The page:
When an economy faces a downturn, one should engage in expansionary fiscal policies. But in a downturn tax revenues fall. Thus, debt must increase. But the EU's Stability Pact, as commonly interpreted, requires either that tax rates be raised (always difficult, especially in a recession) or that expenditures be cut. Either way, such policies will exacerbate the downturn.
The Stability Pact put into place an automatic economic destabilizer . But the EU--indeed, every country--should seek automatic stabilizers, policies that automatically boost the economy in a downturn. The US is facing, albeit in somewhat weaker form, a similar problem.
Most of America's 50 states have constitutional amendments that effectively impose a balanced budget. As tax revenues drop due to the economic downturn, the states are cutting back on expenditures, exacerbating America's slump--and the world's. I warned of this problem more than a year ago, and I suggested that the Federal government pick up the tab for the shortfall in state tax revenue, because the states did not cause the country's slowdown.
At the time, there was some disagreement about how long the downturn would last (I was a pessimist, and unfortunately I have been proved right). But I argued that this was irrelevant: making up the states' shortfall would cost the government nothing if the optimists turned out to be right, but it would be just the right medicine if pessimists like me were correct. Instead, the Bush administration pushed ahead with tax cuts for the rich, tax cuts that were not designed to stimulate the economy and that, no surprise, have failed to stimulate the economy.
The lesson for Europe is clear: the EU should redefine its Stability Pact in terms of the structural or full employment deficit--what the fiscal deficit would be if the economy were performing at full employment. To do otherwise is irresponsible.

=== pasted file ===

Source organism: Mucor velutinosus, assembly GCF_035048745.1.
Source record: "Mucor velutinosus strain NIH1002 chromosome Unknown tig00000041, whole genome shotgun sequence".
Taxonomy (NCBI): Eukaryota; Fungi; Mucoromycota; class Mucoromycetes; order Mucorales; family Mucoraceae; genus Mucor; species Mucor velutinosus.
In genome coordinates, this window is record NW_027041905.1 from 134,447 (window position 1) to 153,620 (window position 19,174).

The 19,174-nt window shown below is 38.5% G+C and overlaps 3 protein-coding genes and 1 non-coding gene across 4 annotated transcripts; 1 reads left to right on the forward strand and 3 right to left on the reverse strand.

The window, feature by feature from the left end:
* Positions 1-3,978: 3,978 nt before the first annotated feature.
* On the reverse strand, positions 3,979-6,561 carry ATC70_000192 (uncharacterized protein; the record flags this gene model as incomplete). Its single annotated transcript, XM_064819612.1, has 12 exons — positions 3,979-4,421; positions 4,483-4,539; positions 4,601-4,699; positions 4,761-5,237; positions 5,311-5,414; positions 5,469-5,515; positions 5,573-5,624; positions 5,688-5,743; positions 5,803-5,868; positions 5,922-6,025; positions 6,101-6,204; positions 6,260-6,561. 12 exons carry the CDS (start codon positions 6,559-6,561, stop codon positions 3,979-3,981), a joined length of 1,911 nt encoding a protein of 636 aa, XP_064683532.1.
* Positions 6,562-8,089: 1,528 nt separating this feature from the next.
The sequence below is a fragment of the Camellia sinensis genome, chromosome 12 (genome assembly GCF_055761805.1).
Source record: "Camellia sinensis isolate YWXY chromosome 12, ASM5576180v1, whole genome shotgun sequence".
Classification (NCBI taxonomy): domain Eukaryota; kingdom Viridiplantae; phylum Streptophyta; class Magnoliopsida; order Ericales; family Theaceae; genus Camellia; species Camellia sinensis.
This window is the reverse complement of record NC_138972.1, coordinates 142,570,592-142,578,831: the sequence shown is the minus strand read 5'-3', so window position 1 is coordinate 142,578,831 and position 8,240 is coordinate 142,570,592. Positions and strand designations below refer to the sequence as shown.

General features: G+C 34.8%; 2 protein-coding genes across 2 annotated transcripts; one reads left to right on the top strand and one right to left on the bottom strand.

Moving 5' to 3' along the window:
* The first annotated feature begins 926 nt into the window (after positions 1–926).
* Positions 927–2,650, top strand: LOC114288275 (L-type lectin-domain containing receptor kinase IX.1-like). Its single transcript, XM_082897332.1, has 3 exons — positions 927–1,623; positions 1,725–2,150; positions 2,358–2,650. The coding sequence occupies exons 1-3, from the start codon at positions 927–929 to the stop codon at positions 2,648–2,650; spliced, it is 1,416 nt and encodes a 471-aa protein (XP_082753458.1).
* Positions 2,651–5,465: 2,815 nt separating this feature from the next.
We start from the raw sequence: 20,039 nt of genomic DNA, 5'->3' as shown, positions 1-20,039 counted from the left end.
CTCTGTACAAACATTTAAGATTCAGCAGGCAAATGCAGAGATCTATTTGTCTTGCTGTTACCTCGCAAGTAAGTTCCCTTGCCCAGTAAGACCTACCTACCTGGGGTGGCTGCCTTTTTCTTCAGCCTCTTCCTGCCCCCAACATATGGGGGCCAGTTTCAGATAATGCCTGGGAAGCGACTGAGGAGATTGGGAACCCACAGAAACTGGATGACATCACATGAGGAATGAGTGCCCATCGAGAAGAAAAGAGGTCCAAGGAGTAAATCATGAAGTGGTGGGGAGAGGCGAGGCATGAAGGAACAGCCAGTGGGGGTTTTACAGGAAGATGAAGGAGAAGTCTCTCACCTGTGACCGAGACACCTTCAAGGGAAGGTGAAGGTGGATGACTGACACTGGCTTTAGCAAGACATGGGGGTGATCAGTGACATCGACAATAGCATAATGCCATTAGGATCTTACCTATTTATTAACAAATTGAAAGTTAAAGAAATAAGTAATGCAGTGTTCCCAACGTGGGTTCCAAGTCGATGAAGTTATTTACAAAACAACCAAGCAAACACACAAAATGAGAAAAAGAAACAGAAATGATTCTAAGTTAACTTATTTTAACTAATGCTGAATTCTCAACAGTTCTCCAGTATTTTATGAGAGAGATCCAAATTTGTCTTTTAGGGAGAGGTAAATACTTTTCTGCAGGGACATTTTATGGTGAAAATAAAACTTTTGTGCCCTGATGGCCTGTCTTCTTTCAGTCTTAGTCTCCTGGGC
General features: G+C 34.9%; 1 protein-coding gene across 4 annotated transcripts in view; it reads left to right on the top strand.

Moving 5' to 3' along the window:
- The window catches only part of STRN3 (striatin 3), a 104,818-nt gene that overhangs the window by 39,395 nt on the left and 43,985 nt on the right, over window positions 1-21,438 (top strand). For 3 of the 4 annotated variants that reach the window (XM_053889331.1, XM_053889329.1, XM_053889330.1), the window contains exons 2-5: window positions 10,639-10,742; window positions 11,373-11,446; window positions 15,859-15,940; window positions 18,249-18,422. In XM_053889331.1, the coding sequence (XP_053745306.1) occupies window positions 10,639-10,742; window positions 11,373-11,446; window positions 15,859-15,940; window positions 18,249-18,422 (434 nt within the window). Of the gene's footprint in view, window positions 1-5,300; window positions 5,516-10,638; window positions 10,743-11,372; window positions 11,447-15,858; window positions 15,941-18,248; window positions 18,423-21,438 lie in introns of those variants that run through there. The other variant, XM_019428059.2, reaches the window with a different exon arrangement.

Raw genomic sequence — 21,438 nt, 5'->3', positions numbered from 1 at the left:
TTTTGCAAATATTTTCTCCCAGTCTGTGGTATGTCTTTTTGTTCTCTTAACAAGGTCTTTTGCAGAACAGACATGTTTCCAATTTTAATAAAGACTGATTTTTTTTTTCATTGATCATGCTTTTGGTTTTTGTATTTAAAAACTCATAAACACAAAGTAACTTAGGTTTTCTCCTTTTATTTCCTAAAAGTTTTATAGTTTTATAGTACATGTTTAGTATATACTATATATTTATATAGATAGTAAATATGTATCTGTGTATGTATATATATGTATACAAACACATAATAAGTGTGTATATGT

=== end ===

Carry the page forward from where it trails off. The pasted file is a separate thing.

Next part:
There does need to be a commitment to fiscal responsibility. In the long run, governments should run balanced budgets, with surpluses in good years making up for deficits in bad years. But to insist on an arbitrary budgetary position in an economic downturn is to ignore everything we have learned about economics in the past seventy years, risking the well being of millions of workers who are thrown out of employment.
The Stability Pact holds another important lesson: casting in stone institutional arrangements designed to address the problems of the past is a recipe for failure in the future. In America in the 1990's, the Clinton Administration fought demands by Republicans for a balanced budget amendment to the US constitution. US Democrats argued that if America faced an economic downturn, the government needed the flexibility to run a deficit. Is there any reason to believe that excessive policy inflexibility works better in Europe?
Joseph E. Stiglitz, the 2001 Nobel laureate in economics, is Professor of economics and finance at Columbia University and the author, most recently, of "Globalization and its Discontents."